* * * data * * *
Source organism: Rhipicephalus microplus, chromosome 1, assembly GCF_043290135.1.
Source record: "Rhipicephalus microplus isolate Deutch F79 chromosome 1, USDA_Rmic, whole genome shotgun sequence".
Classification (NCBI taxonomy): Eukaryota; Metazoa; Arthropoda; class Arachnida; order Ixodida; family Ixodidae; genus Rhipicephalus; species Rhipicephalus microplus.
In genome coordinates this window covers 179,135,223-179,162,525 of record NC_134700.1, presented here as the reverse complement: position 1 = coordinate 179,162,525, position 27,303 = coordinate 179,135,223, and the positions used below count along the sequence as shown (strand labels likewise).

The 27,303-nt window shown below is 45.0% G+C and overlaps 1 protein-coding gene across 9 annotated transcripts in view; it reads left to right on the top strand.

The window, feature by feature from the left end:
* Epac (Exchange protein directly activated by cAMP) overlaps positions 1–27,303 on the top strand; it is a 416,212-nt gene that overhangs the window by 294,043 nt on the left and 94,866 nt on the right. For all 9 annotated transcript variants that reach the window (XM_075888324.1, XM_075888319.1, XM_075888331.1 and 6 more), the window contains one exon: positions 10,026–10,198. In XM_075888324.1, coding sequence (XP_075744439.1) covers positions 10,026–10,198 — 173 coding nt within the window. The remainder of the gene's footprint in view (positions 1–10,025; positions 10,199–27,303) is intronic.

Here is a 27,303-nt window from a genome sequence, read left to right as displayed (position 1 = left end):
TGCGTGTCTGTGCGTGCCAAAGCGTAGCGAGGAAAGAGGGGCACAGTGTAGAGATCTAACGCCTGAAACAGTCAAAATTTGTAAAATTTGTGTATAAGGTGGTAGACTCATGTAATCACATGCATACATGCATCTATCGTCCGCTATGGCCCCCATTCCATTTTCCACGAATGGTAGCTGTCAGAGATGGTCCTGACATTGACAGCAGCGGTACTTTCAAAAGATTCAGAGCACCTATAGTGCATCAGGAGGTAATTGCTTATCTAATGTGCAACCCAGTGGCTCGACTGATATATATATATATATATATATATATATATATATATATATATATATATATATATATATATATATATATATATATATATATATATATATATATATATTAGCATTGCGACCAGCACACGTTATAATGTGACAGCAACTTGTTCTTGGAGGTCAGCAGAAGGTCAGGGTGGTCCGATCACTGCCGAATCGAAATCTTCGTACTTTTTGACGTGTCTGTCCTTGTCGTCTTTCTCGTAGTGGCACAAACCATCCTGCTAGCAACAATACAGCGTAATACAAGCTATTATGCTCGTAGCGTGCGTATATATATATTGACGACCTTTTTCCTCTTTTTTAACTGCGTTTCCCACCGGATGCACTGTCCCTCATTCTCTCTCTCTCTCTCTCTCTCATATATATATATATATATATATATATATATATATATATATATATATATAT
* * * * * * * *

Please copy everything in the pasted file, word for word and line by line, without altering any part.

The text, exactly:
Source organism: Rhipicephalus microplus, chromosome 1, assembly GCF_043290135.1.
Source record: "Rhipicephalus microplus isolate Deutch F79 chromosome 1, USDA_Rmic, whole genome shotgun sequence".
Classification (NCBI taxonomy): Eukaryota; Metazoa; Arthropoda; class Arachnida; order Ixodida; family Ixodidae; genus Rhipicephalus; species Rhipicephalus microplus.
In genome coordinates this window covers 179,135,223-179,162,525 of record NC_134700.1, presented here as the reverse complement: position 1 = coordinate 179,162,525, position 27,303 = coordinate 179,135,223, and the positions used below count along the sequence as shown (strand labels likewise).

The 27,303-nt window shown below is 45.0% G+C and overlaps 1 protein-coding gene across 9 annotated transcripts in view; it reads left to right on the top strand.

The window, feature by feature from the left end:
* Epac (Exchange protein directly activated by cAMP) overlaps positions 1–27,303 on the top strand; it is a 416,212-nt gene that overhangs the window by 294,043 nt on the left and 94,866 nt on the right. For all 9 annotated transcript variants that reach the window (XM_075888324.1, XM_075888319.1, XM_075888331.1 and 6 more), the window contains one exon: positions 10,026–10,198. In XM_075888324.1, coding sequence (XP_075744439.1) covers positions 10,026–10,198 — 173 coding nt within the window. The remainder of the gene's footprint in view (positions 1–10,025; positions 10,199–27,303) is intronic.

Here is a 27,303-nt window from a genome sequence, read left to right as displayed (position 1 = left end):
TGCGTGTCTGTGCGTGCCAAAGCGTAGCGAGGAAAGAGGGGCACAGTGTAGAGATCTAACGCCTGAAACAGTCAAAATTTGTAAAATTTGTGTATAAGGTGGTAGACTCATGTAATCACATGCATACATGCATCTATCGTCCGCTATGGCCCCCATTCCATTTTCCACGAATGGTAGCTGTCAGAGATGGTCCTGACATTGACAGCAGCGGTACTTTCAAAAGATTCAGAGCACCTATAGTGCATCAGGAGGTAATTGCTTATCTAATGTGCAACCCAGTGGCTCGACTGATATATATATATATATATATATATATATATATATATATATATATATATATATATATATATATATATATATATATATATATATATATATATATATATTAGCATTGCGACCAGCACACGTTATAATGTGACAGCAACTTGTTCTTGGAGGTCAGCAGAAGGTCAGGGTGGTCCGATCACTGCCGAATCGAAATCTTCGTACTTTTTGACGTGTCTGTCCTTGTCGTCTTTCTCGTAGTGGCACAAACCATCCTGCTAGCAACAATACAGCGTAATACAAGCTATTATGCTCGTAGCGTGCGTATATATATATTGACGACCTTTTTCCTCTTTTTTAACTGCGTTTCCCACCGGATGCACTGTCCCTCATTCTCTCTCTCTCTCTCTCTCTCATATATATATATATATATATATATATATATATATATATATATATATATAT